Y’all, youse, yinz, you all…thanks to dialects, you can travel around the United States and hear an astonishing array of options for the simple act of addressing more than one person. But why do dialects matter so much when it comes to translation?
In this post, we talk about what dialects are, the challenges they may pose when translating, and the importance of differentiating them for translation and localization.
What is a dialect?
As discussed in a recent post on dialects, ethnolects, and sociolects, the definition of a dialect isn’t always cut-and-dried. However, the easiest way to think of a dialect is as a language variant. Dialects tend to form when geography, class, and other factors naturally produce a language variant with distinctive linguistic characteristics.
Do you live in an apartment or in a flat? Do you refer to a fried potato side dish as fries or chips? It depends on whether you speak American English or British English, two major dialects that themselves break down into a multitude of language sub-variants. In the United States, for example, some widely spoken dialects include African American Vernacular English (AAVE), Southern American English, and Appalachian English.
Why are dialects so challenging?
Have you ever seen a movie where the actors’ attempts to speak the local language are, well, cringeworthy? Five decades after starring in Mary Poppins (1964), actor Dick van Dyke was still apologizing for his much-criticized attempt at Cockney, a dialect of English typically associated with the working class of London’s East End.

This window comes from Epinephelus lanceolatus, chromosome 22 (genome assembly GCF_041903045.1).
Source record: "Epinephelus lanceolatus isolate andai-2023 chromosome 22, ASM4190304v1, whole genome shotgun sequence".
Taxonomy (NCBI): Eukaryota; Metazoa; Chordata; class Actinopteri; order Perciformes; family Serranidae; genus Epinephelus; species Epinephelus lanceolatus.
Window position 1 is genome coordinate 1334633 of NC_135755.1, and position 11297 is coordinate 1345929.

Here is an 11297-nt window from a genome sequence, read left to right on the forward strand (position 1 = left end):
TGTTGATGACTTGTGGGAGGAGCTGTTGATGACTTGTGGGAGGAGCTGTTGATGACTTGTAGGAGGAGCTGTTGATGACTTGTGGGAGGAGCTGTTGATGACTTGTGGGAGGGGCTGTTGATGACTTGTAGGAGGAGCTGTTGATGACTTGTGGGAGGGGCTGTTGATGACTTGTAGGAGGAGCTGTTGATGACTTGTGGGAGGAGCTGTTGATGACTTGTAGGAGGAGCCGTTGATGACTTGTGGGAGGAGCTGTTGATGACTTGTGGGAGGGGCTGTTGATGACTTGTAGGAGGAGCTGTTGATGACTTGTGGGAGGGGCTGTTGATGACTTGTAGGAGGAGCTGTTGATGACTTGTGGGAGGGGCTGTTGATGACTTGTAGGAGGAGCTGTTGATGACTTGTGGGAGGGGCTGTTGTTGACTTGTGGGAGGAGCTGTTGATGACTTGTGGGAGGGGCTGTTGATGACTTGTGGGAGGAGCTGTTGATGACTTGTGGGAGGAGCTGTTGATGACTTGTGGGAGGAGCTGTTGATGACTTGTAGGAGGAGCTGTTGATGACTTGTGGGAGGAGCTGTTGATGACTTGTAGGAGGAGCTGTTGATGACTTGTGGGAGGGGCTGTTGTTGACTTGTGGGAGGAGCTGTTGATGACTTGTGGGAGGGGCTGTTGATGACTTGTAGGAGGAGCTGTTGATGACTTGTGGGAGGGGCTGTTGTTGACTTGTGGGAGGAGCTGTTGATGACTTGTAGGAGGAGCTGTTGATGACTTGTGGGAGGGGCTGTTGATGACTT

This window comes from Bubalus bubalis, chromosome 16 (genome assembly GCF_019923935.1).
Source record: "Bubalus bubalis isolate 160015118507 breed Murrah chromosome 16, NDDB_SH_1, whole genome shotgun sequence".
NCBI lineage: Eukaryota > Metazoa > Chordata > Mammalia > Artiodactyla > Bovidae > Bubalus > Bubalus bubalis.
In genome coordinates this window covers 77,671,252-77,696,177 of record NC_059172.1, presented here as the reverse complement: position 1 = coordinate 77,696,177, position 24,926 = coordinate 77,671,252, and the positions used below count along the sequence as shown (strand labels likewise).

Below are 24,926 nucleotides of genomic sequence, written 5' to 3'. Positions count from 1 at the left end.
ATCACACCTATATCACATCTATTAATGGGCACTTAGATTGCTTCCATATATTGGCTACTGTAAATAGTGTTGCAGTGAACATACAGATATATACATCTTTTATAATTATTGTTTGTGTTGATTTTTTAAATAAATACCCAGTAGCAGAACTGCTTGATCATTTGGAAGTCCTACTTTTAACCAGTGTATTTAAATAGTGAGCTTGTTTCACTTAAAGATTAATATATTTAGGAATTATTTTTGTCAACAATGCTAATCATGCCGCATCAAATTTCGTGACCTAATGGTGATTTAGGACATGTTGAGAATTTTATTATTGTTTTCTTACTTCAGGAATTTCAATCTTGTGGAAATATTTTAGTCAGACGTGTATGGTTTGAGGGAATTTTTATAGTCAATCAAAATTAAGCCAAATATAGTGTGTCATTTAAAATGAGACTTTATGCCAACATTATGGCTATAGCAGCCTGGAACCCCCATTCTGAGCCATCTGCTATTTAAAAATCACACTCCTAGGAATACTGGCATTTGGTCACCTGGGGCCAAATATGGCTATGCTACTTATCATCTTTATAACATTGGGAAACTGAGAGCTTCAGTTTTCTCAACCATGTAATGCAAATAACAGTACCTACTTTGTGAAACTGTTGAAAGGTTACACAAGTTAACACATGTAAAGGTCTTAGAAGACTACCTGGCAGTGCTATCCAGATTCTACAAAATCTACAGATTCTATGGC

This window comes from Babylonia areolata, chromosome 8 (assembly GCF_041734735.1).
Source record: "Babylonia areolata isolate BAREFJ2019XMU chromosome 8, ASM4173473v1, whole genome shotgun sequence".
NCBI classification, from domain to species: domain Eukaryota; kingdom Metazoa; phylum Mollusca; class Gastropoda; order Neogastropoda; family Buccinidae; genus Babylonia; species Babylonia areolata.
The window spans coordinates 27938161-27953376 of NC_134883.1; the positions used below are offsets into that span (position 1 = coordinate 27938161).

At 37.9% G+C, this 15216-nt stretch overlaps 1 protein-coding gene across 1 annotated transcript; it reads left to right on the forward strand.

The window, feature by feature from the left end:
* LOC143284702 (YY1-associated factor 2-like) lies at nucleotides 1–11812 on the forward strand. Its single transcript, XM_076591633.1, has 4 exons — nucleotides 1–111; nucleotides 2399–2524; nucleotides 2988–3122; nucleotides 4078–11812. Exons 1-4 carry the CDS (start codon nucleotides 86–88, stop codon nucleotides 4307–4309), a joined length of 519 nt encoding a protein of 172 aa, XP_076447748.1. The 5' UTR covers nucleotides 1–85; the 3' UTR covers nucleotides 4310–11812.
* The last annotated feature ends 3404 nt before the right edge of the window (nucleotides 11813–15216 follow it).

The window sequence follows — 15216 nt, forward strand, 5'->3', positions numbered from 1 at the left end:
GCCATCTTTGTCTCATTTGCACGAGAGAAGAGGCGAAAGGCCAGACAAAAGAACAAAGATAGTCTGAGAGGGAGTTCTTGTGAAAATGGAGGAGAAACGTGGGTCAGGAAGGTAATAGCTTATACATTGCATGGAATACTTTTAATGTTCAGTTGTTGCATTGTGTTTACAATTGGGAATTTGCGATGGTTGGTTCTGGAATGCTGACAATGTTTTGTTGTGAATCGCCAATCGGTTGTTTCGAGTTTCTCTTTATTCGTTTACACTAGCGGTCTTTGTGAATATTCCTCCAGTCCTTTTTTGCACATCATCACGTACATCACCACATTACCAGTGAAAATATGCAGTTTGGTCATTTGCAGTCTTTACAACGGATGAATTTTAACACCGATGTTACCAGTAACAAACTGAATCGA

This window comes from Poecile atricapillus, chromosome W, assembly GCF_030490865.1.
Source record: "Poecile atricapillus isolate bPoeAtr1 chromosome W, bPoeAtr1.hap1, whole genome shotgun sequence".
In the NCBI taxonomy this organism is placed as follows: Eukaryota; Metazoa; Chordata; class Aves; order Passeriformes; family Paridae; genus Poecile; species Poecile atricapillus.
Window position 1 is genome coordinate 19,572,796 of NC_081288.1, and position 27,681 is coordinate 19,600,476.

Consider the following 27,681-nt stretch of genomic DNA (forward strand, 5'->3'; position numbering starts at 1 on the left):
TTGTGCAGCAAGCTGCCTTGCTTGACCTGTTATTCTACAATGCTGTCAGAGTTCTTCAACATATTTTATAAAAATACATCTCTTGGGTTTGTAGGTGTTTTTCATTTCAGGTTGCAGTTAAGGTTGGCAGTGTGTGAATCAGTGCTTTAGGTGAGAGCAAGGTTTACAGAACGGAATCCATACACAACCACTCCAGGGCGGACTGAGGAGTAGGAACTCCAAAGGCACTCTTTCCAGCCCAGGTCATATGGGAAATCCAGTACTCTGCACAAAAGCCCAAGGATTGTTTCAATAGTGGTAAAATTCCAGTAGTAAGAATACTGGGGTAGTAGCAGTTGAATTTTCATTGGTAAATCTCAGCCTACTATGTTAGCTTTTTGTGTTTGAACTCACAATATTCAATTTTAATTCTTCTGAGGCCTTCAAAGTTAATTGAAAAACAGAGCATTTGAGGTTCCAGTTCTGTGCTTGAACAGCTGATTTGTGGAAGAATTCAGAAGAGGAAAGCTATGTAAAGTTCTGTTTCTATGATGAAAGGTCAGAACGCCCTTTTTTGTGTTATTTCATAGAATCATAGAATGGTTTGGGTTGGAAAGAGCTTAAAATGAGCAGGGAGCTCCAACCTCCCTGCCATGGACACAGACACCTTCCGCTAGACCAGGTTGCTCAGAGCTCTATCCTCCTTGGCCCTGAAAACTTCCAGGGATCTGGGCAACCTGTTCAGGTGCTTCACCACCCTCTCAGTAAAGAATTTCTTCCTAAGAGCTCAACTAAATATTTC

Dialects are inherently difficult to imitate, understand, and convey accurately when translating. There are many factors to keep track of when working with a single dialect, including pronunciation (accent), grammar, and vocabulary or slang. Then, complicating things further, many languages contain a vast multitude of dialects—Chinese alone has approximately eight main dialects or language groups, of which Standard Mandarin and Cantonese are just two of the more widely known.
Why dialects matter for translation and localization
For companies that want to bring their business to specific local markets, a standard “one size fits all” translation simply doesn’t work. Instead, localization is a must—adapting your products and services to the linguistic and cultural nuances of a target audience. Therefore, knowledge of local dialects is essential for maintaining the authenticity and effectiveness of any translation and localization projects.
Take Spanish, for example. A translation using “standard” or Castilian Spanish, primarily spoken in Spain, is likely to sound overly formal and stilted in other parts of the Spanish-speaking world. Likewise, the many dialects of Latin American Spanish have unique grammatical features whose absence in a translation will stick out like a sore thumb, such as Rioplatense Spanish and its marked use of voseo (vos instead of tú).
Vocabulary and slang can also present a dangerous minefield, and ignoring dialect differences can lead to a humorous misunderstanding at best or a major offense at worst. Let’s just say you don’t want to mix up words like pants (American English for, well, pants, but British English for underwear) in your advertising. Plus, dialects themselves often carry political and cultural connotations that require sensitive handling. For instance, using a Metropolitan (“Standard European”) French translation in Montreal may not win any favors with a population that speaks—and is proud to speak—Québécois French.
In the end, there’s only one thing that’s the same across all language variations: for translation and localization, you should seek out professional translators who are not only fluent in your target language, but who can also advise you on localizing for your market’s key dialects.
Photo by Nancy Guth at pexels